Container ship lines will struggle to achieve profitability while attempting to manage capacity that’s expected to rise faster than cargo volume, and the result may be more rate volatility and service challenges for shippers.
That was the takeaway from a panel discussion on the container shipping outlook at the opening day of The Journal of Commerce’s 12th Annual Trans-Pacific Maritime Conference in Long Beach, Calif.
“The outlook for freight rates is entirely dependent on capacity and how capacity is managed by carriers,” said Martin Dixon, research manager at Drewry Maritime Consultants’ Container Freight Rate Insight. Most carriers are showing negative operating cash flow and declining equity ratios.
Janet Lewis, analyst at Macquarie Capital Securities in Hong Kong, said it’s unlikely carriers will achieve profitability this year but that the red ink isn’t expected to produce a rash of consolidation, mergers and acquisitions, at least immediately.
She said an acquiring company would have to take on the acquired company’s liabilities but that carriers have little incentive to acquire vessels, which are in oversupply, or customers that can easily defect to a rival.
But she said carrier losses, which Drewry Shipping Consultants estimated at more than $5 billion last year, are cause for concern. “The industry is not yet in critical condition, but most carriers have seen significant deterioration in their financial health,” she said. “What we have is too many vessels chasing too little cargo, and rates have collapsed.”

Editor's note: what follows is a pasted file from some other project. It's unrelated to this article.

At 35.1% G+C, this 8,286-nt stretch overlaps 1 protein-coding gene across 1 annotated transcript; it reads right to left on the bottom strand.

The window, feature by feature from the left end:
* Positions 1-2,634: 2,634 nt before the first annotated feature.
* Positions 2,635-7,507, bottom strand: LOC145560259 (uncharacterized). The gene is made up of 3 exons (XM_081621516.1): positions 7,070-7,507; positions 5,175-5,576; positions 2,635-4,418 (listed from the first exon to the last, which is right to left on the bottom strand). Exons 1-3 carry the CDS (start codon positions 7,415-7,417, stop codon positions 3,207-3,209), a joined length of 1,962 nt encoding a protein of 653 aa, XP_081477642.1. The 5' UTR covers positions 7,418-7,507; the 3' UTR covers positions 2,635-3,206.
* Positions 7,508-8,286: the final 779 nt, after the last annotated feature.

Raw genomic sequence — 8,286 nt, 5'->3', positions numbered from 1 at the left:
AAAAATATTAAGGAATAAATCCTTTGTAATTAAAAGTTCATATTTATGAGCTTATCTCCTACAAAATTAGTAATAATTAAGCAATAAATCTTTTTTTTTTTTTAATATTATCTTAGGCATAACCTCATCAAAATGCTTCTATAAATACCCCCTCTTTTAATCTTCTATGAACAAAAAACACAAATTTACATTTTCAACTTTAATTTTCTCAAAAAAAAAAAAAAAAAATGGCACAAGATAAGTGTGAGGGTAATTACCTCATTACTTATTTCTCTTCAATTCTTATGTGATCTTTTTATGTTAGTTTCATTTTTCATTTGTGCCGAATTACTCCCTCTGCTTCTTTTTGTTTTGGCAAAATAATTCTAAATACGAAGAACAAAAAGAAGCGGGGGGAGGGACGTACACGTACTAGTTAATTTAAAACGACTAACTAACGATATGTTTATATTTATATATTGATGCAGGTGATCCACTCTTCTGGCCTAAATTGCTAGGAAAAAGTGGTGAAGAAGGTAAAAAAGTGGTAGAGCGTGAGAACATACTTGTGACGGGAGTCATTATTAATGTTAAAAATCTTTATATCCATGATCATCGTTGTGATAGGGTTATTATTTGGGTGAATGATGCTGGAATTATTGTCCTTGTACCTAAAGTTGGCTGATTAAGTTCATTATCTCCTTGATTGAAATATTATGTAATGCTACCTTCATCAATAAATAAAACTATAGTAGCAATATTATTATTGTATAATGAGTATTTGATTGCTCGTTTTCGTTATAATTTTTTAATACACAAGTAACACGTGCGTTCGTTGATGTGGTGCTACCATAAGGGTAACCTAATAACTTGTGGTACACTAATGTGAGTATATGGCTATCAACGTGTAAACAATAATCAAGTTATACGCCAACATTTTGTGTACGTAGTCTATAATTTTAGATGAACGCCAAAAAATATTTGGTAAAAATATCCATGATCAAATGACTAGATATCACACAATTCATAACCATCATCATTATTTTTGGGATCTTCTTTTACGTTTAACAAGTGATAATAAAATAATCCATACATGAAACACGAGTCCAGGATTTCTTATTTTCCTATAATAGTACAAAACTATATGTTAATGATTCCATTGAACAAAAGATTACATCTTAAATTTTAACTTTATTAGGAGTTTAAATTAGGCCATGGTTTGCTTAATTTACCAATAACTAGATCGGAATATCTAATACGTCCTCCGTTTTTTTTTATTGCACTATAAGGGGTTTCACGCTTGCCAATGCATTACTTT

Carriers are still taking delivery of ships ordered in the boom years of 2007-2008. Most of the new ships have capacities of more than 10,000 20-foot-equivalent units, and are bumping mid-sized vessels to north-south and feeder trade lanes.
Shippers are enjoying low container rates — Lewis said per-unit costs of shipping women’s jeans from Hong Kong to Columbus, Ohio, are 18 cents a pair, and that that a 30-inch LCD television can be shipped from Yantian, China, to Torrance, Calif., for $3.22.
Brian Conrad, executive administrator of the Transpacific Stabilization Agreement, said rates are below most carriers’ operating costs, especially with bunker fuel prices above $740 a ton, and don’t begin to cover capital investments.
It costs more than $2,500 to move a container from Hong Kong to Los Angeles “and you know how rates are now,” he said.
The TSA, a discussion agreement whose members can discuss and set voluntary guidelines on rates, has had “generally positive” response to a $400-per-FEU general rate increases last month. TSA members plan to seek additional increases of $300 per FEU on March 15 and $500 per FEU to the West Coast and $700 to the East Coast in May.
Asked whether carriers’ persistent struggles with rates and profitability will eventually cause financiers to shy away from shipping investments, Conrad replied, “I think it’s something people need to think about.”
Dixon said this spring’s trans-Pacific contract rate negotiations are likely to be affected by spot rates, which have been weak. He predicted rate volatility will continue, and suggested that carriers and cargo interests consider indexed contracts to smooth out the peaks and valleys. He also said carriers must find a way to manage capacity.
Drewry projects that a 6 percent increase in layups by year-end would yield a 10 percent increase in Asia-Europe rates this year and a decline next year. A 10 percent increase in layups would yield a 31 percent rate increase this year and stable rates next year. On the trans-Pacific, a 6 percent increase in layups would produce a 2 percent increase this year, followed by a decline next year. A 10 percent increase in layups would boost rates 13 percent this year and allow rate stability next year.
Carrier overcapacity comes amid a gradually improving economy. Mario Moreno, economist for The Journal of Commerce and its sister company PIERS, forecast trans-Pacific imports will rise 2.4 percent this year while exports will increase 4.2 percent to a record total of nearly 7 million TEUs.